Having a tiny and insignificant YouTube channel is kind of liberating. It’s been two years since I began my channel, and to be completely honest I can’t see it leaping into the stratosphere anytime soon. Ah well! I’m my own boss, and I’ll put up whatever I like!
This latest video was a look at Titan (again), with a look at the life and times of it’s discoverer: Christiaan Huygens. Check it out here:
Are you a fan of Astrobiology? I’d love to hear from you!
Hi all. A very recent post stated my intent to explore the notion of abandoned space-borne structures. Abandonment in general is a beautiful and melancholy place to find oneself in sometimes. Anyone who likes to explore lost and lonely places would no doubt be aware of a keen and poignant sense of displacement, coupled with a tangible sense of loss. When standing in the midst of an abandoned structure; whether it be a stone hut mouldering away amongst overgrown forest, a factory, with echoes of activity and enterprise whispering just beyond the reach of hearing or an entire town or city the urge to stand still and just listen to an awe inspiring silence is powerful.
What about space? The universe represents the ultimate emptiness. We are a single technological civilisation clinging to a blue green dot. Looking out into all that space, it’s natural to assume there are others out there. That is to say, we refuse to believe we’re alone in all this.
Science fiction of course explores this concept all the time. I think it’s difficult to find someone alive now who hasn’t heard of aliens or UFOs. As I mention in videos and posts from time to time, humans have always been at home with the notion of beings from other worlds. After all, angels, demons and gods are nothing new. A scientific field like astrobiology is really not an invention of the space age. It’s a little reductionist perhaps, if nothing else!
What do I mean by that?
Well, human beings always have had a predilection for the transcendent. Dreamtime, Heaven, Valhalla, Elysium, call it what you will. This quirk in our nature is still highly apparent in this seemingly rational age. Trans-Humanism, Post-Humanism, the Singularity. All of these concepts and their enthusiastic uptake speaks of a human desire to exceed the limits of existence. Science fiction again has always skilfully catered to these tastes. The television show “Altered Carbon”; whilst a little uneven, succeeded in portraying a world where human consciousness can be transferred on cortical “stacks”. These are small devices which are embedded in a human brain and which “record” a consciousness. This allows people to hop bodies, or “sleeves”, simply by placing their stacks in different bodies. The human form is reduced to an avatar whilst the consciousness can theoretically live forever. The implications and possible permutations of this are rich pickings for storytelling indeed.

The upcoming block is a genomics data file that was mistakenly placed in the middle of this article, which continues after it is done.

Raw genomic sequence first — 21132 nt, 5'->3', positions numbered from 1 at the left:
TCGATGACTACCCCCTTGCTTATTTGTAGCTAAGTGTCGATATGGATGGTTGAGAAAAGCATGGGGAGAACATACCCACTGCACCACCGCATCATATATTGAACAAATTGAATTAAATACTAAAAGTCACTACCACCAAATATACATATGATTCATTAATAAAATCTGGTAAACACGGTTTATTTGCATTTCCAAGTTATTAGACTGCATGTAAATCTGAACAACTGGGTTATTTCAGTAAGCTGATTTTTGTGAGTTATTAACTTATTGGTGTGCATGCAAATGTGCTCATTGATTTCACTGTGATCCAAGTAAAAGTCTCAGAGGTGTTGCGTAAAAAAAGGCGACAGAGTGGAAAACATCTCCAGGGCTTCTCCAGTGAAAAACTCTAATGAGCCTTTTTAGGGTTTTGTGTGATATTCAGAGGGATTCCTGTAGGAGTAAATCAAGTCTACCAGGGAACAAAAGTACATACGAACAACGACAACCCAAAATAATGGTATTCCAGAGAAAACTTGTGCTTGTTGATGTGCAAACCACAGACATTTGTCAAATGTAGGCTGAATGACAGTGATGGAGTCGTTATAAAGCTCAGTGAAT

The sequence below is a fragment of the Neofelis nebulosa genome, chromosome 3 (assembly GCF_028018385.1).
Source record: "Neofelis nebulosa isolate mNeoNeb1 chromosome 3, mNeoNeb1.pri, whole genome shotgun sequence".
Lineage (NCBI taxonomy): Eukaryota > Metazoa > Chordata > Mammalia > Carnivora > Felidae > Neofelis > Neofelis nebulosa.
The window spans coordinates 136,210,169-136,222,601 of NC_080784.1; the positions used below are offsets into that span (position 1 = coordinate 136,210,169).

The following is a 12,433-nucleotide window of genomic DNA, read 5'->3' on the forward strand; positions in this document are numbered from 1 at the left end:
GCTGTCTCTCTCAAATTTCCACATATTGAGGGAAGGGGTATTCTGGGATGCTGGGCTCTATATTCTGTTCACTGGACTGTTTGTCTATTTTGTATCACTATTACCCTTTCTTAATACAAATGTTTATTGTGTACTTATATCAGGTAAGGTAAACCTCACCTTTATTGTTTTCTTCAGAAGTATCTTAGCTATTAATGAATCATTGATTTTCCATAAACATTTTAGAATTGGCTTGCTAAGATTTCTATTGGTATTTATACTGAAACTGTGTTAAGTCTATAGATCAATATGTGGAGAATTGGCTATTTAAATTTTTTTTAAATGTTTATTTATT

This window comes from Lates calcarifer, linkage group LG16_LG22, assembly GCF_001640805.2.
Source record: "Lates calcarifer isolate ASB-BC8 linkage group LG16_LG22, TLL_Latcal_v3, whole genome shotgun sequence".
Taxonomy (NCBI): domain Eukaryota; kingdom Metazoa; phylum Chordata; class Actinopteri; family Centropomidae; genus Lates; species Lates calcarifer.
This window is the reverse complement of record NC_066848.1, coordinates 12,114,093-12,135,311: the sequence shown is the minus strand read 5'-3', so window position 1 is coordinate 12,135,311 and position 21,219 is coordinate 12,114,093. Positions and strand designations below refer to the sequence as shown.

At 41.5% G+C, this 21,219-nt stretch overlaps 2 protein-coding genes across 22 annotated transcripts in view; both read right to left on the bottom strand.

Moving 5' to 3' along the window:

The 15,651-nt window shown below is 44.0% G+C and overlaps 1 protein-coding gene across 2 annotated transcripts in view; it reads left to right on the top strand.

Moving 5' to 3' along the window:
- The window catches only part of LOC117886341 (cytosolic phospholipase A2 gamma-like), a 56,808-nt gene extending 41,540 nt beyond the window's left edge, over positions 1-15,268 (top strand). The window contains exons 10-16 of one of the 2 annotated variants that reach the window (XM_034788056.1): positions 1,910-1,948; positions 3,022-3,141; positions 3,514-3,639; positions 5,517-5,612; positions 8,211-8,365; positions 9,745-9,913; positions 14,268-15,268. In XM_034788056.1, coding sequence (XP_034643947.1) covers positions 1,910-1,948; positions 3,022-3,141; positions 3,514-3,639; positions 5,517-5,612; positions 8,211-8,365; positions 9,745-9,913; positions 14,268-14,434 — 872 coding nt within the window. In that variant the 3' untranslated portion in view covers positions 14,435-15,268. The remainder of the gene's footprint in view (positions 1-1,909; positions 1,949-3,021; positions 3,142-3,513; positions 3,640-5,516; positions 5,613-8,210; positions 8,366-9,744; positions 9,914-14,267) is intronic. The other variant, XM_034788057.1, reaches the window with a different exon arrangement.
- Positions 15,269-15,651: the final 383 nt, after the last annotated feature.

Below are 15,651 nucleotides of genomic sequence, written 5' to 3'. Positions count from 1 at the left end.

But I digress. I illustrate that humans still seek to go beyond the veil, to touch the face of something greater than themselves. Astrobiology doesn’t seek God. It seeks microbes. Or amino acids adrift in molecular clouds.
Are they the same thing?
I argue that such traces of hypothetical life (if found) are far more profound and important footsteps than we could ever imagine. I feel that reaching out and touching a trace fossil of some unknown creature on a distant exoplanet someday is far more akin to seeing “the face of God” than imaging the Cosmic Microwave Background radiation.
All of this happens in the vast abandonment of space. If life does exist elsewhere in the universe, or has existed, then the entire cosmos is an endless deserted factory floor.
Something else lived in it. Something else was born in it. We are that to other observers in the universe. We exist in the distant past or future for others out there. We are hidden in the past perhaps, until the gaze of future observers is turned upon us.
I like to think that even though someday we may meet intelligent life (biological or mechanical), finding true life, emerging from the firmament would speak of a true higher order. One can always dream…
My tiny little channel lives! I’m almost at 200 subscribers.
UPDATE: 3rd APRIL 2018
Back to the post.
That is peanuts, but it tells me this channel is definitely trending on an upward trajectory. My most recent video “A Brief History of Astrobiology” is doing well (hint, check it out!)
Watch it for an irreverant look at astrobiology over the ages.
My next one will take a closer look at Titan through the imaginary eyes of its discoverer; Christiaan Huygens, the Dutch astronomer who spied this mysterious moon in 1655. I plan on taking Huygens there for a grand tour. He may even meet his namesake!
The tale of Huygens incredible discovery, as well as his amazing mind is worth a single video, and so that’s exactly what this new one is, the story of the exploration of Titan, from 1655 up until some imaginary mission sometime in the late 2020s, when a drone flies through the thick soupy atmosphere of this exotic moon. Maybe (just maybe) a submarine will explore the methane seas that dot the moons northern expanses. I personally can’t wait for both to happen.
Here are a few screen shots from the upcoming video:
I’m super excited about this one, and I am sure it’s going to be a lot of fun. Stay tuned!